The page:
Alias Clio

    1. Oh no, good heavens. Polish women's folk dress is terribly complicated. It changes from region to region and according to your marital status and the headresses for married women in some regions are just something else. If someone were to ask me what region my ancestors were from, I would have to say the Rhine valley, and that would never do.

      No, I am content with my good old Scottish MacLean hunting tartan sash. I may eventually cough up the not inconsiderable cash for the good old MacLean hunting tartan hostess skirt, but even though I can wear Scottish national dress with the aura of authenticity, that's as folky as I am going to get.

      That said, pretty things with Polish designs that don't look like folk dance costumes are always welcome chez nous.

  3. Yoga pants/leggings are very much the uniform of "stay at home mums" as they are stretchy so fit over lumpy post pregnancy bellies and are comfy to wear while wrangling small children. That said, I don't know anyone who doesn't wear tunics or long tops or short dresses over them. Most stay at home mums are quite keen to cover their bottoms and bellies.
    Another good thing about them is that unlike skirts (which are also comfy to wear) they can't get blown up by the wind. I live in one of the windiest cities in the world so this is very important to me.

    Aussie girl in NZ

  4. This goes in the leggings are not pants category. Unless actually at the gym there must be something covering the rear.

  5. Unless worn by some bikini-body inspo guru on Instagram, yoga pants just say "I give up on life."


  6. If you seriously don't want to dance, don't dance. But if what you are worried about is cultural appropriation... don't look in my closet at my yukata (I haven't a drop of Japanese blood in me (although some are starting to wonder)). Unless there is a specific dress code where you are required to wear regional dress, why can't you dress in a tartan sash and show up? (Scottish dance dress code down here is traditional attire or formal wear if one doesn't have Scottish traditional attire). Your role would be like that of an ambassador, not a native. Who knows? Maybe you take to Polish folk dancing like a fish to water, you start talking about it after Mass, soon young men and women start to listen, they think it would be interesting to try it out, they ask you to help, you invite some native Poles to also help, there's a big Scottish-Polish Folk Dance Night that celebrates the two traditions and some of the animosity that is born towards the Polish immigrants begins to wain in your neighborhood... (if you're going to dream: go for delusions of grandeur).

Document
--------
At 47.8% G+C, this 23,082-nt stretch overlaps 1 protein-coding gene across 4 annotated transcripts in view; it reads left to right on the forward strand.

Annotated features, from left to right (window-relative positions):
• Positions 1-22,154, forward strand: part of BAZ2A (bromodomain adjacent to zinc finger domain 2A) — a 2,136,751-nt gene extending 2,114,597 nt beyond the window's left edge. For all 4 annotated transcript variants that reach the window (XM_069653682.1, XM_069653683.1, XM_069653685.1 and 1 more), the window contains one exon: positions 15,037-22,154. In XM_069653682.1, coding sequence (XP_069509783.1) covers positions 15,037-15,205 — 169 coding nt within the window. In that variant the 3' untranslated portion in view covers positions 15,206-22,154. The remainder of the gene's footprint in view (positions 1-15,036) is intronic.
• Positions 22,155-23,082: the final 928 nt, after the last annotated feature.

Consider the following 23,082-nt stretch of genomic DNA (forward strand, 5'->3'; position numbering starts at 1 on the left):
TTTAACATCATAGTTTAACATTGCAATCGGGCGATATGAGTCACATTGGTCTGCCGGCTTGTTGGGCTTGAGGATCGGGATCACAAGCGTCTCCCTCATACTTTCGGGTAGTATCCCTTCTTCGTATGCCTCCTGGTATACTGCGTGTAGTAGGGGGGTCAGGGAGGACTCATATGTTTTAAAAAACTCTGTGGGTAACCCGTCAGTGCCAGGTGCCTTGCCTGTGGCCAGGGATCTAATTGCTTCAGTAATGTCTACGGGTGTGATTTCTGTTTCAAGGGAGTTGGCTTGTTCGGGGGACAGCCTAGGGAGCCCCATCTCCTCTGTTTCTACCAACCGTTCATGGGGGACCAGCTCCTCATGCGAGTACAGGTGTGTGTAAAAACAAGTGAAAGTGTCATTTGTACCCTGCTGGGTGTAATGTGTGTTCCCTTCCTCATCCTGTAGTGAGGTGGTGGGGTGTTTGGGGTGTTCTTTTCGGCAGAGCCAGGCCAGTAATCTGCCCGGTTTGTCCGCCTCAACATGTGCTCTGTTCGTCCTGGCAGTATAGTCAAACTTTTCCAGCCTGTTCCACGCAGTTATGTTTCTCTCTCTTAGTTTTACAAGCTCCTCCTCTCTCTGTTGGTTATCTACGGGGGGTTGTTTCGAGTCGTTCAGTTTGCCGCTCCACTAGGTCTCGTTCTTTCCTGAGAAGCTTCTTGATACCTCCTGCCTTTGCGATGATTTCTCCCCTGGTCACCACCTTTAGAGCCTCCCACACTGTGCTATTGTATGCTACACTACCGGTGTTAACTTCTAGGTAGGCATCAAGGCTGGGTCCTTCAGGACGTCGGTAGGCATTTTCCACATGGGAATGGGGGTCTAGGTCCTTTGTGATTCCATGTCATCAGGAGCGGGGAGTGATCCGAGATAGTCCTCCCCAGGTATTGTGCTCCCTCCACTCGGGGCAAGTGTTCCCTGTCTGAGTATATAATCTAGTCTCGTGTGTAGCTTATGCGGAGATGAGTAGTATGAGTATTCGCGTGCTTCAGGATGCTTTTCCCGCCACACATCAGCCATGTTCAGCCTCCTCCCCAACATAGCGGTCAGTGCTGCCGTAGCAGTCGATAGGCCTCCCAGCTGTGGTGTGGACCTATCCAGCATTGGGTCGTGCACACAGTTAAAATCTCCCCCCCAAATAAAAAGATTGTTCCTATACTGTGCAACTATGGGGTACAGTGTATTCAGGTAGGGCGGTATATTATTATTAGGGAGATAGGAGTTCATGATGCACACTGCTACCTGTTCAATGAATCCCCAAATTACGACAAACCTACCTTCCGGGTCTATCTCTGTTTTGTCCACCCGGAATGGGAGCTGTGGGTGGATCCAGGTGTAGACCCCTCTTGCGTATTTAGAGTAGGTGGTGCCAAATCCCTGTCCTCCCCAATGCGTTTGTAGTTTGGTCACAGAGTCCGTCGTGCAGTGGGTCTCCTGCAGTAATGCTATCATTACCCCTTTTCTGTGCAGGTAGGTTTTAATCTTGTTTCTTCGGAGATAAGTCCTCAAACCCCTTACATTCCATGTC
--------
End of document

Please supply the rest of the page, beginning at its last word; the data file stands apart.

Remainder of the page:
As to my neck of the woods (a college campus): yoga pants (or tights) are worn with flip flops or boots and waist length shirts or crop tops or shirts that barely cover the bum. It's not unusual to see a logo or phrase imprinted on the bum of the yoga pants if the lassie in question is wearing a crop top. The style is starting to go out of fashion and is being replaced by rompers that only cover as much as a pair of Daisy Duke's.

    1. To be honest, what stops me is my own culture, which is Old Toronto. Defining any culture in Canada is difficult, but I would say that third and fourth generation Torontonians (a very small group) are very concerned about cultural appropriation, not just because it is like turning someone else's customs into fancy-dress costume, but it is a betrayal of one's own Old Toronto culture. (This is doubtlessly why Aged P disapproves, see above.)

      Luckily for me, I had Scottish great-grandparents, and therefore only the most hidebound Old Torontonians wouldn't accuse me of "dressing-up" when I wear ye olde MacLean tartan to a Burns Night Supper or a Polish wedding. (I have, however, been patted on the head for it by British people here, in a oh-how-cute-you-foreign-woman-wearing-your-husband's-tartan-bless way.)

      You will be glad to know that there is already a Scottish-Polish cultural association in Edinburgh. However, the kind of locals who most resent the Poles are not the kind of locals who join cultural associations. That said, at least one "middle-class" Briton has remarked that Polish must be terribly useful for speaking to "labourers." In actual fact, most Poles I know are scientists, managers, writers or in publishing.

      I have looked up "Yukata" on Google, and it looks like a very useful garment. I must say it would be fun to belong to a culture in which you can borrow from other cultures all the time and nobody inside or outside your own culture minds. But sadly Old Torontonians are frightfully conscious of all the pitfalls.

    2. *Sorry, that is that only the most hidebound Old Torontonian WOULD accuse me of cultural appropriation. My own Scottish-Canadian grandparents might have mocked me as a "professional Scot." Really, there are more comfortable cultures than Old Toronto to be from.